Cardinal, chaplain praise Scalia as man of faith, family and the law

IMAGE: CNS/Nancy Phelan Wiechec

By Mark Zimmermann

(CNS) — The late Supreme Court Justice Antonin Scalia’s devotion to his
Catholic faith and his family, and his dedication to serving the law and his
country, make him a role model for public servants of all faiths, Washington
Cardinal Donald W. Wuerl said in a Feb. 16 interview.

“Justice Scalia spoke of
himself as a man devoted to his wife and family, committed to the practice of
law and a believing disciple of the Lord. All of that enhanced his ability to
carry out his public service on the Supreme Court,” the cardinal told the
Catholic Standard, Washington’s archdiocesan newspaper.

“His commitment to family,
his dedication to the law and his personal religious faith are all elements that
enrich our culture and society. In all of this, he was, for many, a true model.”

Cardinal Wuerl also noted how Scalia,
who died Feb. 13, each year faithfully attended the Red Mass at the Cathedral
of St. Matthew the Apostle in Washington. That annual liturgy on the Sunday
before the Supreme Court begins its term is celebrated to seek God’s blessing
and the guidance of the Holy Spirit on the administration of justice.

“To all who knew Justice
Antonin Scalia, it was clear that he was a man of faith,” the cardinal
said. “His annual presence at the Red Mass was always his personal
testimony to the importance of God and prayer in his life. Invoking the gift of
the Holy Spirit was for him a personal act of belief in God’s presence at work
in our life and the wisdom of God probing our heart and lending light to our
human knowledge.”

The cardinal added, “In
conversations with him, it was clear to me that he regularly opened his heart
to the Lord.”

Washington’s archbishop said the
late Supreme Court justice was also shaped by his Catholic education. Justice
Scalia graduated as the valedictorian in his class from two Jesuit schools -–
Xavier High School in Manhattan, New York, and Georgetown University in
Washington, where he earned a bachelor’s degree in history before later earning
his law degree from Harvard.

“Justice Scalia’s
education, putting him in contact with the great Judeo-Christian tradition,
included as well an introduction into an understanding of the best of human
wisdom,” Cardinal Wuerl said.

One year after being confirmed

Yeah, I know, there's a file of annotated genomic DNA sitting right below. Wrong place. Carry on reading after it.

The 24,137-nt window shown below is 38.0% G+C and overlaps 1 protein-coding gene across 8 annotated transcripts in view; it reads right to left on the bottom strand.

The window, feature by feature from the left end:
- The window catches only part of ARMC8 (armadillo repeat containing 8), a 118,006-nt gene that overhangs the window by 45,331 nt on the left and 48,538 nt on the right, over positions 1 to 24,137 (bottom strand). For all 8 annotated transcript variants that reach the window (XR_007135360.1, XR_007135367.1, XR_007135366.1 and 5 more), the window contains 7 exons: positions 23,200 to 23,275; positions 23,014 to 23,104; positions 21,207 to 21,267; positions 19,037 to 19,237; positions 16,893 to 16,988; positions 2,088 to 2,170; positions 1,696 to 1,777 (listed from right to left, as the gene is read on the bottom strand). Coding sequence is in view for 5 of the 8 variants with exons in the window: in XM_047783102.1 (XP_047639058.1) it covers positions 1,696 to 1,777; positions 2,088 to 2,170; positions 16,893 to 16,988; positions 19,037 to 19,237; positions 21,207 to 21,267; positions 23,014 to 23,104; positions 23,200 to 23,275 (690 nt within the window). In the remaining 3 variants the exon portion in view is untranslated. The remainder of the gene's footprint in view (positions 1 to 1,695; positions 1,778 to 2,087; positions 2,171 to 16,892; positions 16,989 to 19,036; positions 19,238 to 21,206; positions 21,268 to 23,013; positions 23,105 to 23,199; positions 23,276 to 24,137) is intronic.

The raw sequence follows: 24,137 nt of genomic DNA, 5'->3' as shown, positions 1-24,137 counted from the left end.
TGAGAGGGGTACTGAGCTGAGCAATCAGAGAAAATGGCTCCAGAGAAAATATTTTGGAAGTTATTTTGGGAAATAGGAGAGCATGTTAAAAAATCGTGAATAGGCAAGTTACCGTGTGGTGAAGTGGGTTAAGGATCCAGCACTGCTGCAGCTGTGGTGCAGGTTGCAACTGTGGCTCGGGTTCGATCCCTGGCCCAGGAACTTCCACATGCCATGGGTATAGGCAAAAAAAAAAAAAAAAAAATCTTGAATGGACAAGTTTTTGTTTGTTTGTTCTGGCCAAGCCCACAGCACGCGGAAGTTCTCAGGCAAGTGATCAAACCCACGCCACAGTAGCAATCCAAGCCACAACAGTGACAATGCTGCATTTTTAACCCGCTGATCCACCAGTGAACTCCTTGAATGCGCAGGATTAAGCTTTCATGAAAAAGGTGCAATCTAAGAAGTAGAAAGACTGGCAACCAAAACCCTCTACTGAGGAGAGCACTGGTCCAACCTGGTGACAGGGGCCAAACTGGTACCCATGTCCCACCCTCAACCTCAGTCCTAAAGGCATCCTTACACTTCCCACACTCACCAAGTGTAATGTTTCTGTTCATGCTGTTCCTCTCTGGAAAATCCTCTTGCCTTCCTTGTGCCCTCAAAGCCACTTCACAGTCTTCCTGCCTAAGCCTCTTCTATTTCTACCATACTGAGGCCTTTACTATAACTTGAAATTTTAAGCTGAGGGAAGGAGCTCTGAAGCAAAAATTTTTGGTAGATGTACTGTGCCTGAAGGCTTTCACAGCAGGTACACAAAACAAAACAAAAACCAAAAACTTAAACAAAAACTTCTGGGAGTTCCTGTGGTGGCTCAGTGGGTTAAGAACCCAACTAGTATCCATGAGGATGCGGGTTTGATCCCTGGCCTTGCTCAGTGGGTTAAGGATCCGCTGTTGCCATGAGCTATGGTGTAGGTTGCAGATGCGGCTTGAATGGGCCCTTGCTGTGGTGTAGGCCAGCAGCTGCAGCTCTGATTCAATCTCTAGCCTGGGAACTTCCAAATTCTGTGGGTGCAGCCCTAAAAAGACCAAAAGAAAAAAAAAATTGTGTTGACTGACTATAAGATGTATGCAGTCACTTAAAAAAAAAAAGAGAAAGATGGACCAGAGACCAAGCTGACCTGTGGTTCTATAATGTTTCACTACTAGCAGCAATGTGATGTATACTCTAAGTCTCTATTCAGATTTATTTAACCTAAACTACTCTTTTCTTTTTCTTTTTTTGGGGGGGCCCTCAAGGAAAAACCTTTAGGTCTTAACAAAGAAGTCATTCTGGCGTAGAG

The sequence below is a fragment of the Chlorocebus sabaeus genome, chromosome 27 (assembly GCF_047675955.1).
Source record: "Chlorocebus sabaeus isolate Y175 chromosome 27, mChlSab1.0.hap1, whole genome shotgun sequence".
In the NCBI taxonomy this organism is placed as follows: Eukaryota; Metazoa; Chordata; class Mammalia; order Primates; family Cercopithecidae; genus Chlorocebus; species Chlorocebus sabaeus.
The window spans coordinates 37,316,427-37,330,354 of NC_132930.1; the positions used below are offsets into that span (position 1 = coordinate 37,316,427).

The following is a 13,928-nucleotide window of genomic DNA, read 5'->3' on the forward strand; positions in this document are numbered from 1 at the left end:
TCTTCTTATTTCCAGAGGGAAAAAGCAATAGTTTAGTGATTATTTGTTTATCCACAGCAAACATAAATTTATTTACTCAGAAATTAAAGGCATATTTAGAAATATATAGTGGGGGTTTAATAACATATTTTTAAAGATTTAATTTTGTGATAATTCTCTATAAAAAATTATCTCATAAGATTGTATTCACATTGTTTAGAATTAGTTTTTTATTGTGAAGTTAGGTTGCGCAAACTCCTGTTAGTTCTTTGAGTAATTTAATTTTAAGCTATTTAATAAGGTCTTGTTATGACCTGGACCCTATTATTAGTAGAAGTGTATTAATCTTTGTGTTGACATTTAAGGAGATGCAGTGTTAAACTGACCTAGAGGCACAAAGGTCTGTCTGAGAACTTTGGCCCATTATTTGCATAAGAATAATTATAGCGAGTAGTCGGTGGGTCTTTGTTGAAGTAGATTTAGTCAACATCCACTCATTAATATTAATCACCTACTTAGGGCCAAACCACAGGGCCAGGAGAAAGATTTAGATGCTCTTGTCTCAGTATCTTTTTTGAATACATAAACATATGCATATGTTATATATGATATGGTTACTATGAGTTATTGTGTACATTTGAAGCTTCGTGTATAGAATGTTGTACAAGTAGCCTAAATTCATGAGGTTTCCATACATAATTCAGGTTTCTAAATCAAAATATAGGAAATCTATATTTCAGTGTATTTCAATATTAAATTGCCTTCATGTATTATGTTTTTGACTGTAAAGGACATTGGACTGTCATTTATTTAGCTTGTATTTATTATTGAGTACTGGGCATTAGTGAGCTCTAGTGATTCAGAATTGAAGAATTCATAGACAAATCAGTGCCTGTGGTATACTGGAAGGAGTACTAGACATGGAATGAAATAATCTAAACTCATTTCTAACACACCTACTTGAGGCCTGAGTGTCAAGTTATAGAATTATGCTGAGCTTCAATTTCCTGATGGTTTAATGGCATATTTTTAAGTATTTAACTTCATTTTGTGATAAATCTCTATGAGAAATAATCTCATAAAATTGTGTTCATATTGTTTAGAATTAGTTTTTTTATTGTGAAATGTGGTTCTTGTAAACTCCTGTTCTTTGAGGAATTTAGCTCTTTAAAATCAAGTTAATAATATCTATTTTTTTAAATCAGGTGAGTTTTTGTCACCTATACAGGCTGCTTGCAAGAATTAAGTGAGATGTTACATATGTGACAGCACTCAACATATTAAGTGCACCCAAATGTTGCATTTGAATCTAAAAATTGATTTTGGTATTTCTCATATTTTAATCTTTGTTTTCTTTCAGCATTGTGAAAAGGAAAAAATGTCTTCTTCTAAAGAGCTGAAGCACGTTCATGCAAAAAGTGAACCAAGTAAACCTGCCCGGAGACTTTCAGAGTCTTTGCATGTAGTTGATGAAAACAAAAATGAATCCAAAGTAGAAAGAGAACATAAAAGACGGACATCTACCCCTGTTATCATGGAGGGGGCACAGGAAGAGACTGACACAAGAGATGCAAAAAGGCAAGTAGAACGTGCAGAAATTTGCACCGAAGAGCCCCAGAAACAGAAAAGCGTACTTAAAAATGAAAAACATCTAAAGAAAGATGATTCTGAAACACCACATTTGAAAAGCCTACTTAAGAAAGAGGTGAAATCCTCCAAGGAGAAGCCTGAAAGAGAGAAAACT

as an associate justice of the Supreme Court, Scalia addressed the John Carroll
Society, a group of Catholic professional women and men in the Archdiocese of

In that 1987 address, Scalia said,
“A good government should not impede the religious practices of its people.
… Its main function is here, ensuring a safe, just and cooperative society.”
Those two different spheres, church and state, are “interdependent but
separate,” he said.

Scalia “clearly understood
the limits of government in attempting to intrude into the faith life of
believers and the limits of any individual faith community in identifying
itself with the state,” said Cardinal Wuerl.

Msgr. Peter Vaghi, the longtime
chaplain of the John Carroll Society and a friend of Scalia, also praised him
as a man of faith and a family man. “His Catholic faith guided his life.
He was a family man. He had nine children and 36 grandchildren. He was a man of
great integrity, bigger than life. … He was an extraordinary jurist.”

Scalia’s attendance at the annual
Red Mass each year underscored the importance of prayer in his life. The
justice was an honorary member of the John Carroll Society and received the
society’s medal.

The priest, who also is pastor
of the Church of the Little Flower in Bethesda, Maryland, said that Scalia’s
Italian-American roots “were very much a part of his life.”

“I’m Italian American, and
he was the first Italian American to be on the Supreme Court. That was a great
source of pride to so many of us who are Italian American,” said Msgr.

The priest also commented on Scalia’s
friendship with Justice Ruth Bader Ginsburg, who is Jewish and a liberal. The two were usually were on
opposing sides in Supreme Court decisions, but the two justices went to the
opera and on vacations together, once even riding an elephant together in
India. After Scalia died, Ginsburg issued a statement saying they had been “best

“It was representative of
the way things used to be in Washington,” Msgr. Vaghi said, noting how in
bygone days, members of Congress from opposing parties would debate issues, and
then socialize together afterward. “One can differ and disagree on issues,
but still respect each other as individuals. We’ve come a long way from that,”
the priest said.

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Zimmermann is editor of the Catholic Standard, newspaper of the Archdiocese of Washington.

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